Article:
“Preference” and “Choice” are assumed to be intimately related. A common assumption is that preferences determine choice and that choices reveal preferences. The most preferred option will be chosen. In the present paper, these assumptions will be critically assessed. This will be done by discussing the formal properties of the preference relation and by discussing the underlying action-theoretic assumption of the thesis that the best available option is chosen. The phenomenon called “weakness of the will” will pose a problem for this interpretation. It will be concluded that preferences and choices cannot generally be defined in terms of each other.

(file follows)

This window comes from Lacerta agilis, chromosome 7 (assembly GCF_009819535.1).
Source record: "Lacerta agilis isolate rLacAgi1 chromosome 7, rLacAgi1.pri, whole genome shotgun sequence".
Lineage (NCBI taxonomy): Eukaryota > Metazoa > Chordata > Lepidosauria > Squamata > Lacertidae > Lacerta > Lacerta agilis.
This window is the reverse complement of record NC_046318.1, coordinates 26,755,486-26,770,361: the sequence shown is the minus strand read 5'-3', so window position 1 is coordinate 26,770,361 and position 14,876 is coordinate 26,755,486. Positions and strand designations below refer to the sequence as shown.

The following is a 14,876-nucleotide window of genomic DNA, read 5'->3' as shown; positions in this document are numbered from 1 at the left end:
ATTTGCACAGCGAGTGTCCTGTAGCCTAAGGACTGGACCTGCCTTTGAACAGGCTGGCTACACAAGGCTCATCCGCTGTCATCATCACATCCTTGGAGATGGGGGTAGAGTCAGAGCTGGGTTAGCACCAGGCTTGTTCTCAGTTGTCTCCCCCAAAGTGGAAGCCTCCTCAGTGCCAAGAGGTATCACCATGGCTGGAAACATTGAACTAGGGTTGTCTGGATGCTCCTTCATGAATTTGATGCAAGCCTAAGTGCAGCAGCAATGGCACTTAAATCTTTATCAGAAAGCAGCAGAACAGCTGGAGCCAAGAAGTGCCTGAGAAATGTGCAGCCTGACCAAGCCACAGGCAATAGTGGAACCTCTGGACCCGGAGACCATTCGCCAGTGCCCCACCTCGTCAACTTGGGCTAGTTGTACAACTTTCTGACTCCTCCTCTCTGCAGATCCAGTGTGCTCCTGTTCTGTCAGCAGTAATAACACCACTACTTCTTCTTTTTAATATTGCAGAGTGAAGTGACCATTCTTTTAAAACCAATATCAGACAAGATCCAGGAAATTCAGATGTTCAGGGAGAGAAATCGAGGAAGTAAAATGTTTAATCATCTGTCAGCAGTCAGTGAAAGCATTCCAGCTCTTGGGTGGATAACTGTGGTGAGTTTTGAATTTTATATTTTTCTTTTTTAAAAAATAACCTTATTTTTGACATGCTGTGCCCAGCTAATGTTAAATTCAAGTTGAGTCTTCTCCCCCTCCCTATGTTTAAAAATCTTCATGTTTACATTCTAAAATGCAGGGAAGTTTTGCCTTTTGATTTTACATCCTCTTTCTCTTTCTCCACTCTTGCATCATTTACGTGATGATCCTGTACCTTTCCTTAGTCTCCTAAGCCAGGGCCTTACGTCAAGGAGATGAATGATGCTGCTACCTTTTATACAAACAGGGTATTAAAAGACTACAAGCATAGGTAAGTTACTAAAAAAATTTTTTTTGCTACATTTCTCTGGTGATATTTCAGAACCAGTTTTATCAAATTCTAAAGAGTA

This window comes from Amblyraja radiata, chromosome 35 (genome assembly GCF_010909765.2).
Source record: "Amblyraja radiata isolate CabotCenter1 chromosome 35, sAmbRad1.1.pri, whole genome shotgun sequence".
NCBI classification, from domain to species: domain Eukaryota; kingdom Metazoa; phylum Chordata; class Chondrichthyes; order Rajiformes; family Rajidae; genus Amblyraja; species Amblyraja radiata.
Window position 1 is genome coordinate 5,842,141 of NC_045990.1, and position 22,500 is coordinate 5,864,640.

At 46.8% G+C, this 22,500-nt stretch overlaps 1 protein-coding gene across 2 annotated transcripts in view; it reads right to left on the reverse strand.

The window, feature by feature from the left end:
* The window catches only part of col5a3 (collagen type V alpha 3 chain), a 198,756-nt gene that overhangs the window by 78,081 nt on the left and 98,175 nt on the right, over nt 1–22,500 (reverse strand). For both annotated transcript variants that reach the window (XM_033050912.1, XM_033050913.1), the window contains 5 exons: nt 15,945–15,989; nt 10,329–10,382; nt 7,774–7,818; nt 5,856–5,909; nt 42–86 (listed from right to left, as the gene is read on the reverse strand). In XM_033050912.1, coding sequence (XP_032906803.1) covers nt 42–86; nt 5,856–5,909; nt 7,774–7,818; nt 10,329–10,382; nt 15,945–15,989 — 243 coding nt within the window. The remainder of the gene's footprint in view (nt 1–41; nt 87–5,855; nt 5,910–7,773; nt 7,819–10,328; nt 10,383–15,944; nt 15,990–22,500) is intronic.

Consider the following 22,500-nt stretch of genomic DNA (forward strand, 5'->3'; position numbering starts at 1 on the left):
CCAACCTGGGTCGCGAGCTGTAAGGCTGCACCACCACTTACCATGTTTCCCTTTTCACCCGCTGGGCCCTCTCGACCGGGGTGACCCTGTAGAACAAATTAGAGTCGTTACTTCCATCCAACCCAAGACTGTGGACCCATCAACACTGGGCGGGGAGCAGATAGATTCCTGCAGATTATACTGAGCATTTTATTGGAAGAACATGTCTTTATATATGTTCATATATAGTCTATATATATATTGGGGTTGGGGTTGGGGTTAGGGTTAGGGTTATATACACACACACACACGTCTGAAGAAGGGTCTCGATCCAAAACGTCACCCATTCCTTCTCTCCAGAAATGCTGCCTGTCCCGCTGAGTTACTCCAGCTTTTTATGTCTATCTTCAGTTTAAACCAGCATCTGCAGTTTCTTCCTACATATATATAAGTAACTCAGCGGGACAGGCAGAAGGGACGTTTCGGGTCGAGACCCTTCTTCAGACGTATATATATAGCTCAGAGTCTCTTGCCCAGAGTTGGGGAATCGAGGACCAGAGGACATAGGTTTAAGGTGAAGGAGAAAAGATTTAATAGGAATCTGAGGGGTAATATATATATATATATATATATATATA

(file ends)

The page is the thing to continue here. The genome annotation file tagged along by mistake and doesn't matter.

|Educations||MSc in Philosophy, (Graduate Programme) Final Thesis|
|Number of pages||41|